The University of Iowa and the UI Institute for Vision Research announced today that Alice and John Butler of Dubuque, Iowa, have made a $5 million donation to accelerate research and treatments for blinding eye diseases that affect millions of people worldwide. Their gift will establish the Alice L. and John E. Butler Vision Research Fund, which will support gene- and stem-cell based treatments for degenerative retinal diseases.
January 16th, 2019
August 9th, 2018
Monday night, at Sam’s Scramble for Sight in Grand Rapids Michigan, the Advisory Board of the Institute for Vision Research announced the creation of an annual “Heart of Our Vision Award” to recognize someone in our organization who has made an extraordinary contribution to the cure of heritable blindness. This year, Dr. Budd Tucker was chosen as the first recipient of the award and was presented with a Fender Telecaster guitar autographed by Bruce Springsteen to commemorate the event.
July 13th, 2018
The Kimberling Usher Research Laboratory in the Institute for Vision Research is pleased to announce an increase in our campaign goal to $10 million. This increase is possible because addiitonal major donors have joined the "challenge side" of the matching effort so that we can now match every gift for Usher Syndrome Research, dollar for dollar, until $10 million is raised.
December 27th, 2017
The pharmaceutical company Spark Therapeutics recently announced FDA approval1,2 of a gene therapy known as Luxturna, which has been shown to improve vision in patients with an extremely rare inherited eye disease caused by mutations in the gene RPE65. Scientists estimate this disease to occur in less than one in 500,000 people – or about 560 people total in the United States3,4.
The company has priced the drug at $425,000 per eye ($850,000 per patient), which does not include the cost of the surgery5.
November 30th, 2017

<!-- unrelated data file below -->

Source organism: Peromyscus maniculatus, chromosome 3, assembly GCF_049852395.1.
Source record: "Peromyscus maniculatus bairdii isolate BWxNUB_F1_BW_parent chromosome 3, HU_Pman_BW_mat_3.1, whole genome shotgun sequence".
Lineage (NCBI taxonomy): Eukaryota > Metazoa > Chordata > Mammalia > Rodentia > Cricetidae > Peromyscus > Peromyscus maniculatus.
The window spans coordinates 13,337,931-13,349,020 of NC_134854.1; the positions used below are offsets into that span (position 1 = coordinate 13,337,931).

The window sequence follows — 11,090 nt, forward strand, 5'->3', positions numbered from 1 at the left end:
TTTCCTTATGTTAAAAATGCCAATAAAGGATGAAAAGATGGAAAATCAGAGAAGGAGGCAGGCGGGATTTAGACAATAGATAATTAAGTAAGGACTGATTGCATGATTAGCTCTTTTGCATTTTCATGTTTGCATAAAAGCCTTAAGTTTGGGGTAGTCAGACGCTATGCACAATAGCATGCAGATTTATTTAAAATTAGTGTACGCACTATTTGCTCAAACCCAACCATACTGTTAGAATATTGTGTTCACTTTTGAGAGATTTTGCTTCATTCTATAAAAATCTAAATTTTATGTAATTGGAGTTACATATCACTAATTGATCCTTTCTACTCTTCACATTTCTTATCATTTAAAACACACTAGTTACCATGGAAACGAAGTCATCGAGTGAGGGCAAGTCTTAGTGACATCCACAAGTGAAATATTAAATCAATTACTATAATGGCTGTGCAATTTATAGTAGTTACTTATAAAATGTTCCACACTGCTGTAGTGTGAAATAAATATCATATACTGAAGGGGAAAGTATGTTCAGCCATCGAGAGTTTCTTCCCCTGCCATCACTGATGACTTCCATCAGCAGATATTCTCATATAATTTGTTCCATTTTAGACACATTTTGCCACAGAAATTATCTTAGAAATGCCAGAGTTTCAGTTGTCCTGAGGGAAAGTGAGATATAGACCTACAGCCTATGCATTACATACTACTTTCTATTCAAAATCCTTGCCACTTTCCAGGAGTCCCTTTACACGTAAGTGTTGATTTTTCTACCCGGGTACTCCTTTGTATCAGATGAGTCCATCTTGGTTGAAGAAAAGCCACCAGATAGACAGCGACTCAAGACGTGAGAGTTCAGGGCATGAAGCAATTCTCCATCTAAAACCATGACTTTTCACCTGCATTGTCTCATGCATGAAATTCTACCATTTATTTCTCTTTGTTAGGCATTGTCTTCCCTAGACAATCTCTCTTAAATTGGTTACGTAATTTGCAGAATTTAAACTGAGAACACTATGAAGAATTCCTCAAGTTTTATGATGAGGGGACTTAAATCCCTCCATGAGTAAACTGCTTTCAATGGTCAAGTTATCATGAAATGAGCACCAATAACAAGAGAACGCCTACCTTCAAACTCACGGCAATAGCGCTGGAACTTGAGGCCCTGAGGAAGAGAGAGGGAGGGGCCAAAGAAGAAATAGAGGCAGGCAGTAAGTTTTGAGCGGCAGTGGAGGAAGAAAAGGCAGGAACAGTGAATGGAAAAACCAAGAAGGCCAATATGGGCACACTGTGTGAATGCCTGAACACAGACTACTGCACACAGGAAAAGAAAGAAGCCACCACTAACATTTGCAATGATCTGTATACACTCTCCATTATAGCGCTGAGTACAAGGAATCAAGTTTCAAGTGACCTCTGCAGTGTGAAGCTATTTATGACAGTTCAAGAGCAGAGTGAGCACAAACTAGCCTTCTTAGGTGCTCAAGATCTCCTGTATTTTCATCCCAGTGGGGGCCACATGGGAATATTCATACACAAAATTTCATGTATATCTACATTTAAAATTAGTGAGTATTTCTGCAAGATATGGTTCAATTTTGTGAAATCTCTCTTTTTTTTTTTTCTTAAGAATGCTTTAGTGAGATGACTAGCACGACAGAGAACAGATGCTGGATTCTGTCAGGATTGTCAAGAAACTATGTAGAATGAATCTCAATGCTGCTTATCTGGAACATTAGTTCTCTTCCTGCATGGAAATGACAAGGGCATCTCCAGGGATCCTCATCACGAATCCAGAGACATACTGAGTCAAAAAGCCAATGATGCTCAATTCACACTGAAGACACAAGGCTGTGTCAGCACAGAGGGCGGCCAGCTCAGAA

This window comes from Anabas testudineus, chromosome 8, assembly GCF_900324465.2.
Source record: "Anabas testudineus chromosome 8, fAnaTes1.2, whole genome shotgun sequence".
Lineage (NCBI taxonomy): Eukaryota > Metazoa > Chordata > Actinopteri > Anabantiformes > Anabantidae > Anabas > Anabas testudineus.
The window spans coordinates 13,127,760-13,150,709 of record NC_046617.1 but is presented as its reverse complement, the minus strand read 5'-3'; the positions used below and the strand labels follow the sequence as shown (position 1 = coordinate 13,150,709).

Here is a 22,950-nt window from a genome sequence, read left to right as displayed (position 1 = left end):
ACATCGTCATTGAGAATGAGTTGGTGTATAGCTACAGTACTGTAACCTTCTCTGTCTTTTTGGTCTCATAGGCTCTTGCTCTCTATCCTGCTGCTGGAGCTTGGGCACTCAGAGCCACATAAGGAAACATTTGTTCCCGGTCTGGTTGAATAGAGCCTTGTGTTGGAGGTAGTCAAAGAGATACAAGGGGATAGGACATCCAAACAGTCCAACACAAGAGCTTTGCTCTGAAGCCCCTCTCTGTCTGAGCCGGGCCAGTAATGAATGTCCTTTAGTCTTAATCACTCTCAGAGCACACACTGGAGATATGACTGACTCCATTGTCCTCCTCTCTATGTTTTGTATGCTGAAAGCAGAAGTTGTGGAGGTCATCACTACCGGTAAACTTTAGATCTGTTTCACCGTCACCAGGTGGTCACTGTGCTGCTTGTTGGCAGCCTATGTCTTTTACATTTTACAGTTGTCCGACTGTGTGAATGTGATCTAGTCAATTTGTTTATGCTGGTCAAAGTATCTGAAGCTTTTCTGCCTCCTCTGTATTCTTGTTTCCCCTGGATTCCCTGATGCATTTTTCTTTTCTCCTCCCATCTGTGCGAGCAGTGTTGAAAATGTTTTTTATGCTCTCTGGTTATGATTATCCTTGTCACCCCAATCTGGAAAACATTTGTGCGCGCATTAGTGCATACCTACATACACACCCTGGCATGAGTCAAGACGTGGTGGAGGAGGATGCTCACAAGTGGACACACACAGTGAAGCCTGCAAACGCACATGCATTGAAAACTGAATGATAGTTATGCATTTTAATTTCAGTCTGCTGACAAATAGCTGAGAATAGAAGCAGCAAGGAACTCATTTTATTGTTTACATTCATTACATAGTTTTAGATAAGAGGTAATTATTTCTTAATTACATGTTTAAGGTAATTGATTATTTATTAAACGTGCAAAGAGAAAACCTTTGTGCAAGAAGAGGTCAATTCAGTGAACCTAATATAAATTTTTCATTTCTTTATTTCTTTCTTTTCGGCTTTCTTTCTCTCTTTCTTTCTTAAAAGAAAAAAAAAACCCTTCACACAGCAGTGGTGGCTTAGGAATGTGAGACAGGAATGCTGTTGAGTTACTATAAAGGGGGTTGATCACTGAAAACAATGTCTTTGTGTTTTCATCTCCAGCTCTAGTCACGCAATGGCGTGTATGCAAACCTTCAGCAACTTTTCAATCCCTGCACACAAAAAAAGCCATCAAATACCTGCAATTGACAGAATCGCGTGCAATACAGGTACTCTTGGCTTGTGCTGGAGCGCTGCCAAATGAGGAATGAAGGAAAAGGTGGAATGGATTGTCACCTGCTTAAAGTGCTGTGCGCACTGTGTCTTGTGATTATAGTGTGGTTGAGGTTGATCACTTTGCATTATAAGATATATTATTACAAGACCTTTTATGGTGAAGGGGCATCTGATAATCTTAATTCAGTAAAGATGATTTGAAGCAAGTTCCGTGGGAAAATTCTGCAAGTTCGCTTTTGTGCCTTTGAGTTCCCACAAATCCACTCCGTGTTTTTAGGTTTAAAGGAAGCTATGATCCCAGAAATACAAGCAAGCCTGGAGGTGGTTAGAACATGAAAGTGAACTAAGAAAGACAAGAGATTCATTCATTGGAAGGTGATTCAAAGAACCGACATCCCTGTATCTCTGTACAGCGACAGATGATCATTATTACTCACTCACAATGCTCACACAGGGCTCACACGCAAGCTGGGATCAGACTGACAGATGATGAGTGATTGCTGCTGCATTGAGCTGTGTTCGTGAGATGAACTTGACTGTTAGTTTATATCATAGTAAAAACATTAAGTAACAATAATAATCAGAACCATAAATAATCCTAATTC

Scientists at the WIVR recently published a report in which they tested the efficiency and retinal cell type targeted by 7 different serotypes of adeno-associated virus (AAV) in the human retina. This paper is significant as most testing of AAVs is performed in animal models such as mice, rats, pigs and monkeys. In this report, WIVR investigators developed a protocol for culture of human donor retinas that allowed for the assessment of AAVs ex vivo.
October 24th, 2017
A new publication from the laboratory of Val Sheffield, M.D., Ph.D., focuses on the role of a specific protein complex found in photoreceptor cells and its role in retinal degeneration in a blinding disorder known as Bardet-Biedl syndrome (BBS). This protein complex is called the BBSome. Ying Hsu and Janelle Garrison, a graduate student and postdoctoral fellow respectively, who performed much of the work, demonstrated that the BBSome is indispensable for the initial formation and continued maintenance of the outer segment, the light sensing component of photoreceptor cells.
October 5th, 2017
July 18th, 2017
The RPE65 gene therapy study group at the Wynn Institute for Vision Research at the University of Iowa and The Center for Molecular and Children’s Hospital of Philadelphia published a paper in the journal, The Lancet, which showed the safety and effectiveness of voretigene naparvovec (the "new" name of AAV-RPE65 ) in a phase 3 FDA trial. This is an important milestone for gene therapy. As Dr. Stone recently published in the journal Ophthalmology, most inherited retinal degeneration genes will fit into the adeno-associated viral vector tested in this study.
Clinically Focused Molecular Investigation of 1000 Consecutive Families with Inherited Retinal DiseaseJune 1st, 2017
A team of WIVR investigators undertook the molecular investigation of 1000 consecutive families with inherited retinal disease. This study validated the clinically directed tiered testing strategy employed by the Carver Nonprofit Genetic Testing Laboratory at the University of Iowa, which increases sensitivity and improves statistical significance without increasing cost.
March 30th, 2017
A new WIVR study shows that high-resolution 3D-printing can be used to create protective scaffolds that also align patient-specific retinal precursor cells for delivery to the sub-retinal space.